The Organized Mind by Daniel Levitin, a book teeming with insights about simple adjustments we can make in our daily routines to improve our productivity.As technologies improve and our focus becomes increasingly fragmented by our proliferating gadgets, the challenge, whether we’re studying for the CAT or trying to complete a project at work, is how we can be productive and still have enough time and energy to enjoy some semblance of a personal life.
First, Levitin emphasizes the importance of sleep. When we’re feeling overwhelmed, our instinct is to work more and sleep less – we feel as though we need more waking hours to complete whatever tasks we have to perform. The problem with this approach is that sleep deprivation causes us to be significantly less effective and productive, so much so that the additional time we gain is more than offset by the diminished performance that results from a sleep-debt.
Go to bed at the same time each night (preferably an hour earlier than you’re accustomed to) and wake up at the same time each morning. If it isn’t possible to sleep more at night, a nap as short as 15 minutes can serve the same refreshing function. Napping has been shown to reduce our risk of developing a host of medical conditions, and the beneficial effects are so striking that many companies have designated nap rooms filled with cots.
2) Stop Multi-Tasking
Next, Levitin discusses the cognitive impact of multi-tasking. We all know that it isn’t a great idea to try to study while texting or answering emails, etc., but what’s striking is that the impact of allowing other activities to siphon our attention is actually quantifiable. Glenn Wilson, a British researcher from Gresham College, conducted a study in which he found that when participants were informed that they had an unread email in their inbox, their effective IQ decreased by 10 points. Moreover, he documented that the cognitive-blunting effects of multi-tasking are more pronounced than the effects of smoking marijuana.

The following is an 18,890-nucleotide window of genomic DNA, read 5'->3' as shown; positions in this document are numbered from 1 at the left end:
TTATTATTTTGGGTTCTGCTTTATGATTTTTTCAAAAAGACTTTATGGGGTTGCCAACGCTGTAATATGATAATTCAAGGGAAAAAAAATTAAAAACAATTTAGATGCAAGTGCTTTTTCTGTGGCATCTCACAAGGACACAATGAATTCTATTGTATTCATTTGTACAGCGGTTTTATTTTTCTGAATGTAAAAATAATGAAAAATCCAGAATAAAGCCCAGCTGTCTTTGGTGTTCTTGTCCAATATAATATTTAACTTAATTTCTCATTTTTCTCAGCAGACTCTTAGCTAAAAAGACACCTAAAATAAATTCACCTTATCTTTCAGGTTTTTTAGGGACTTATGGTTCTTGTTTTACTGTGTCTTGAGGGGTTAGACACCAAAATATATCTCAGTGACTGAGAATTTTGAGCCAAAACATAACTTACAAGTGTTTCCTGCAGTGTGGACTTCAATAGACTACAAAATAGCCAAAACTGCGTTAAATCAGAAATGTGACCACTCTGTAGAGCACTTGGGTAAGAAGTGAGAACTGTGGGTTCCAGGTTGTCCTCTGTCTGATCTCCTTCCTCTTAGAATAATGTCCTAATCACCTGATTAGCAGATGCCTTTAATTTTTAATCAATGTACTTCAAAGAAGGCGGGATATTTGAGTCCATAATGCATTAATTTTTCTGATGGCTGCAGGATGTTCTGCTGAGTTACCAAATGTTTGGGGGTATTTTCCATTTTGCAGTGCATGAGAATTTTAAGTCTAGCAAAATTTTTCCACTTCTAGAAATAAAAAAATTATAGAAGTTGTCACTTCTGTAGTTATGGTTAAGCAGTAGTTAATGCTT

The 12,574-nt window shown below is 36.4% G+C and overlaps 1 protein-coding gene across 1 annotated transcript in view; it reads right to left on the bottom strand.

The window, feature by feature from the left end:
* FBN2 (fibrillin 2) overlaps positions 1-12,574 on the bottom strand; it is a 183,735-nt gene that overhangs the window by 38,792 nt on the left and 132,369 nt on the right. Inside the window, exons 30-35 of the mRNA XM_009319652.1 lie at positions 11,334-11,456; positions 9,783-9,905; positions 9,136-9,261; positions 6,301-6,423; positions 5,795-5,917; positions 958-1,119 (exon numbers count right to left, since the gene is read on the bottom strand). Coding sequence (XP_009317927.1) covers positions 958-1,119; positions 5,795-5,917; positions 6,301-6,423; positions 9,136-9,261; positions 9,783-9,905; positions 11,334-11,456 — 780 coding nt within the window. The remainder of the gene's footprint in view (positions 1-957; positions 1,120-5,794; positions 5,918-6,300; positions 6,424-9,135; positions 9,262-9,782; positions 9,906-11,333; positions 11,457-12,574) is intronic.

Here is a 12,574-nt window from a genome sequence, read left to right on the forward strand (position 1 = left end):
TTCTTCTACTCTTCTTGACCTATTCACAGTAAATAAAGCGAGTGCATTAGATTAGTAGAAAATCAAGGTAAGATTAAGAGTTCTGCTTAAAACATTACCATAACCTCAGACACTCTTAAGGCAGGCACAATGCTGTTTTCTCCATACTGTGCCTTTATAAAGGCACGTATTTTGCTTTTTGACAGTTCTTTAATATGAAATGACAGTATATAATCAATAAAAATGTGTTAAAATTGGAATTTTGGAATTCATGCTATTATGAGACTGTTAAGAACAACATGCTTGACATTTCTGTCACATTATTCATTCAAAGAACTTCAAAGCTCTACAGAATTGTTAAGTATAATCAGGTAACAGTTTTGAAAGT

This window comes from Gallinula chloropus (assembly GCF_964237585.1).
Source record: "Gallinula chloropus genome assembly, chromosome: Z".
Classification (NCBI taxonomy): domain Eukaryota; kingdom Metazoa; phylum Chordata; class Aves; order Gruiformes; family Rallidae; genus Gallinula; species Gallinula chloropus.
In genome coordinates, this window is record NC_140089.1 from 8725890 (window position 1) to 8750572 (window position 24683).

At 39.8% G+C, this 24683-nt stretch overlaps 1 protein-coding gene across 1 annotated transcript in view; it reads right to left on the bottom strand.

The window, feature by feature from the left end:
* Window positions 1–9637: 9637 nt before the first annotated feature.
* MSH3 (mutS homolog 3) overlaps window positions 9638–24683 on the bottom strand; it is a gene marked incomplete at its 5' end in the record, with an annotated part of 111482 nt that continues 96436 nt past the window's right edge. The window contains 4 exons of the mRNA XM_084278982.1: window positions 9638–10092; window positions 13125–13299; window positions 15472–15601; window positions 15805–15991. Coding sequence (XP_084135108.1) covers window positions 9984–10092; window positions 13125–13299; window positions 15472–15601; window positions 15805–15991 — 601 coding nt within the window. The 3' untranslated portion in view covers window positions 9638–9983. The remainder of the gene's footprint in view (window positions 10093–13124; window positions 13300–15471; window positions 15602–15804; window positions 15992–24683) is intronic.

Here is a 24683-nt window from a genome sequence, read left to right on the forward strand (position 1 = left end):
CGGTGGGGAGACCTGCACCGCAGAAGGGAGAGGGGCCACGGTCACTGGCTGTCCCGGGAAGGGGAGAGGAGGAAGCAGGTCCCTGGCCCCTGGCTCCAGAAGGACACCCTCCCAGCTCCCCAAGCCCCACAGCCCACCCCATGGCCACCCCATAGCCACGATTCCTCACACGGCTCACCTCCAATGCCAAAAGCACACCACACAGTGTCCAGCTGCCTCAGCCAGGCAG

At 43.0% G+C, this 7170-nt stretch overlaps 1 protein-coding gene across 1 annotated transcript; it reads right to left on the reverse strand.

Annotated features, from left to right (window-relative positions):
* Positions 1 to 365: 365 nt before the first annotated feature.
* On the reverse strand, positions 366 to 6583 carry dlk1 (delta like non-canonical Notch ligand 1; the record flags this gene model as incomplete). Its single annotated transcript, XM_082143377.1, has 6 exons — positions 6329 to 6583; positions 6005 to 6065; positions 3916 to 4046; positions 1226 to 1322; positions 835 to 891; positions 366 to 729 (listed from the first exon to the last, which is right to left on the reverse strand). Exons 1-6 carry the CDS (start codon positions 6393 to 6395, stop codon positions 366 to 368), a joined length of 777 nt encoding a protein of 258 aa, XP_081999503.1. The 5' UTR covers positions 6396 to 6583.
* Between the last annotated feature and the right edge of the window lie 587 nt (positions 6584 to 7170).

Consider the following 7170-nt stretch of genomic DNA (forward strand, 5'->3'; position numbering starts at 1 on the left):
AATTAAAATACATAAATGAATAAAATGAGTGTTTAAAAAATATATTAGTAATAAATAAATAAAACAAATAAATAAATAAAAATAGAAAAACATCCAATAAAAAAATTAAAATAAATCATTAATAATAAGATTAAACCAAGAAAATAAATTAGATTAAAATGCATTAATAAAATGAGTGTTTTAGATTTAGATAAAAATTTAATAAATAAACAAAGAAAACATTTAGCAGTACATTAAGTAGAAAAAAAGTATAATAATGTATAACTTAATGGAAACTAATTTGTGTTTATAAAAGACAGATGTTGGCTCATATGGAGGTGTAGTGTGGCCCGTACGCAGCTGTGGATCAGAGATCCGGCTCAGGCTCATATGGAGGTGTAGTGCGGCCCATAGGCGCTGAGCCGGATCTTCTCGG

Other studies have revealed that task-switching, in general, heightens the brain’s glucose demands and amplifies anxiety, and the resulting discomfort ratchets up the desire to find some kind of distraction, such as, checking email again. Experts recommend designating two or three blocks of time a day for responding to email, and beyond that, strictly forbidding yourself to check for new messages.
A more ingenious idea comes from Lawrence Lessig, a Harvard Law professor. Lessig recommends declaring email bankruptcy, which would involve composing an automatic reply that informs whoever has contacted you that if this email requires an immediate response, they should call you, and if not, they should resend the email in a week if they haven’t heard from you. This technique will allow you greater latitude in structuring your day in terms of when you respond to emails, and will, hopefully, negate the multi-tasking concerns that lead to the aforementioned IQ drop. And when you’re studying for the GMAT, have a strict policy of not checking your phone or opening a new browser window.
3) Don’t Procrastinate
Last, and perhaps most importantly, the book addresses the problem of procrastination. Procrastination is a universal problem and likely results from the basic architecture of the human brain, wired as it is to seek pleasure and avoid pain. Jake Eberts, a Harvard MBA and successful film producer, offers a bit of very simple but compelling advice: just get in the habit of always doing the most unpleasant thing on your agenda first. There is evidence that our willpower is gradually depleted throughout the day, so it’s best to tackle the most dreaded elements of our to-do list first thing in the morning.
Takeaway: Here are three very easy things you can do, starting today, if you’re having difficulty finding the time/energy to study:
1) First, sleep more. If that means a 15-minute midday nap, so be it – you will gain in productivity far more than you lose in time sacrificed.
2) Second, declare email bankruptcy and put away your phone. Multi-tasking produces a scientifically documented brain drain.
3) Last, do the most unpleasant thing first. Whether that unpleasant thing is 25 Data Sufficiency questions, or some work-related activity, your resilience will be greatest first thing in the morning, so that’s the time to tackle the task you want to do least.